"I like small talk," Ally told us this week. "You learn things."

The students began by asking, "What's your major?"

Exercise science for Ruby, graphic design for Ally.

Hester Ford, who was America's oldest person living, died at her home in Charlotte, N.C., on April 17. Ford was at least 115 years old, though some records say she was possibly 116.

Ford lived through sharecropping, the 1918 flu pandemic, the Great Depression, World War I and II, Jim Crow laws, the civil rights movement and the coronavirus pandemic.

Bureaucratic prose is often written not to make things plain, but explain them away.

It may be especially telling this week, when 12 jurors found former police officer Derek Chauvin guilty in the murder of George Floyd, to reread the first report the Minneapolis Police media relations office gave of Floyd's death.

Copyright 2021 NPR. To see more, visit https://www.npr.org.

SCOTT SIMON, HOST:

Virtual school is challenging. So is virtual tutoring. Ramiro Lobo tries to coax his students into another round on their laptops.

Copyright 2021 NPR. To see more, visit https://www.npr.org.

SCOTT SIMON, HOST:

You know what time it is? Time for sports.

(SOUNDBITE OF MUSIC)

Copyright 2021 NPR. To see more, visit https://www.npr.org.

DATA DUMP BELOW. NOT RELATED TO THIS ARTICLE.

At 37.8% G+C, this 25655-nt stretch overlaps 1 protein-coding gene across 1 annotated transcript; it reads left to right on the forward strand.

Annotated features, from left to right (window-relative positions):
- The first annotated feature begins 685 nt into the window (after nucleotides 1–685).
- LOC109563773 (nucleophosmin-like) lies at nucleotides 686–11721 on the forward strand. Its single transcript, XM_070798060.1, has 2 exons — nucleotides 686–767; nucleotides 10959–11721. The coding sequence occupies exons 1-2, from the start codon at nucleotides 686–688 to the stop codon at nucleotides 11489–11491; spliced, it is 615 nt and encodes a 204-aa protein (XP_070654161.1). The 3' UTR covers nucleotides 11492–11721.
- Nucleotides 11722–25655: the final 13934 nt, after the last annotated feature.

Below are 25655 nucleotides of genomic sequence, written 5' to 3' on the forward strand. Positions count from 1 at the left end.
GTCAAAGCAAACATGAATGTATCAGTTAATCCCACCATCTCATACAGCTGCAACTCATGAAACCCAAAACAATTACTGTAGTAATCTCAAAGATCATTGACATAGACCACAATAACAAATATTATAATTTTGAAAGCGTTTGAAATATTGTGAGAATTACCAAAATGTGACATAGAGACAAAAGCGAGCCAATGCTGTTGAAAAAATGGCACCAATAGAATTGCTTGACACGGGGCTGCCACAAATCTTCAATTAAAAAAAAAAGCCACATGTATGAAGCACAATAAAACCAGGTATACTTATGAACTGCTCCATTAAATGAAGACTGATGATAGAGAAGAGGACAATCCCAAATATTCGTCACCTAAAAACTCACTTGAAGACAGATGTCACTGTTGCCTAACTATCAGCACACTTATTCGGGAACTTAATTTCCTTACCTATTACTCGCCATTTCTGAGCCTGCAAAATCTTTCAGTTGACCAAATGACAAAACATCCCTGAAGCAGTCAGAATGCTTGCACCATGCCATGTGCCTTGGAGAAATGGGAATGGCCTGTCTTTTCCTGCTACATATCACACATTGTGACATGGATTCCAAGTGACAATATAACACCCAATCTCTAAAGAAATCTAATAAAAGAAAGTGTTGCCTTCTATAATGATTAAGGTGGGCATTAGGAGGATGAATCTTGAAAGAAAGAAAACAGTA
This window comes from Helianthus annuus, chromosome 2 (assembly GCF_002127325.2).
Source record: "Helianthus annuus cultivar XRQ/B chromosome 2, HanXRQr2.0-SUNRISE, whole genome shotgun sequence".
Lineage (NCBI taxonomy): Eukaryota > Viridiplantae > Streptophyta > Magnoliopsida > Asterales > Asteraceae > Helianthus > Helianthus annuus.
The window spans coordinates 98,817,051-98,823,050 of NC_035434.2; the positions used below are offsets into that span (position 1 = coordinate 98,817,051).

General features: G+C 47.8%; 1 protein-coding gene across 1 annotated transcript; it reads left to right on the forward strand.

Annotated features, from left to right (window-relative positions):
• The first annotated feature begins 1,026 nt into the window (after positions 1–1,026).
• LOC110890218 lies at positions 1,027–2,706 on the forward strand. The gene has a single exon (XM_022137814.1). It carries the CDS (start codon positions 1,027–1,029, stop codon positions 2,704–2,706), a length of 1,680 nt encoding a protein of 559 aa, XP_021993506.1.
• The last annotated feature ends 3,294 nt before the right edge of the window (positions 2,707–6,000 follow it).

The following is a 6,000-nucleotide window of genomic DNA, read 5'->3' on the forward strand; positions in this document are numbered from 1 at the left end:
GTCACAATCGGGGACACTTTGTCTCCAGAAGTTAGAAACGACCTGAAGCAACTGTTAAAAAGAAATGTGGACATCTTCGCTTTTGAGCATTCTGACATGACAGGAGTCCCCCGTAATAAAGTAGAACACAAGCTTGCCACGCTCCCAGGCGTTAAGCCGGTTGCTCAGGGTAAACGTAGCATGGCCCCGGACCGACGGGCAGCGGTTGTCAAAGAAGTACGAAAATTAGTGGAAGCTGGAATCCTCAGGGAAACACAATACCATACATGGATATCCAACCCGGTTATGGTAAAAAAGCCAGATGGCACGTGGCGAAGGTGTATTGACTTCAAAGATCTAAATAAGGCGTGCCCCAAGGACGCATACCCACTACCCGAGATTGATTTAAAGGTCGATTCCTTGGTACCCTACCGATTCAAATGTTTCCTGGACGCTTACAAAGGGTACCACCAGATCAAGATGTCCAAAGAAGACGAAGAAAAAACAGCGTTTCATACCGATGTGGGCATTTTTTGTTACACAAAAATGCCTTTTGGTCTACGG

SCOTT SIMON, HOST:

President Biden will mark the milestone of 100 days in office next week with a prime-time address before Congress. We're joined now by NPR's Ron Elving. Ron, thanks so much for being with us.

Copyright 2021 NPR. To see more, visit https://www.npr.org.

SCOTT SIMON, HOST:

I'd like to salute the great comedy writer Anne Beatts with some her own words. Anne died this week at the age of 74. But many of her signature, boundary-breaking routines are tricky to quote on a Saturday morning radio show.

"I'm often accused of 'going too far,' " she once said. "Behind my desire to shock is an even stronger desire to evade the 'feminine stereotype.' You say women are afraid of mice? I'll show you! I'll eat the mouse!"

At its heart, Hunter Biden's new memoir, Beautiful Things, is a story of addiction.

Biden, the 51-year-old son of the president, writes that he first bought crack cocaine at age 18. He first fell in love with alcohol in high school and started drinking heavily after work in his 20s. "I always could drink five times more than anyone else," he writes.

He has been in and out of rehab numerous times over the last two decades and has had long periods of sobriety between relapses.

Flags were lowered to half-staff last week to remember the eight people killed by gun violence at spas in Georgia; and again this week for the 10 people killed in a Boulder, Colo. supermarket. Those crimes and tragedies made national news, and revived painful questions about race, gender and gun violence in America.

Last Saturday, a "peace march" was held in southwest Philadelphia to call for an end to gun violence there.

Pages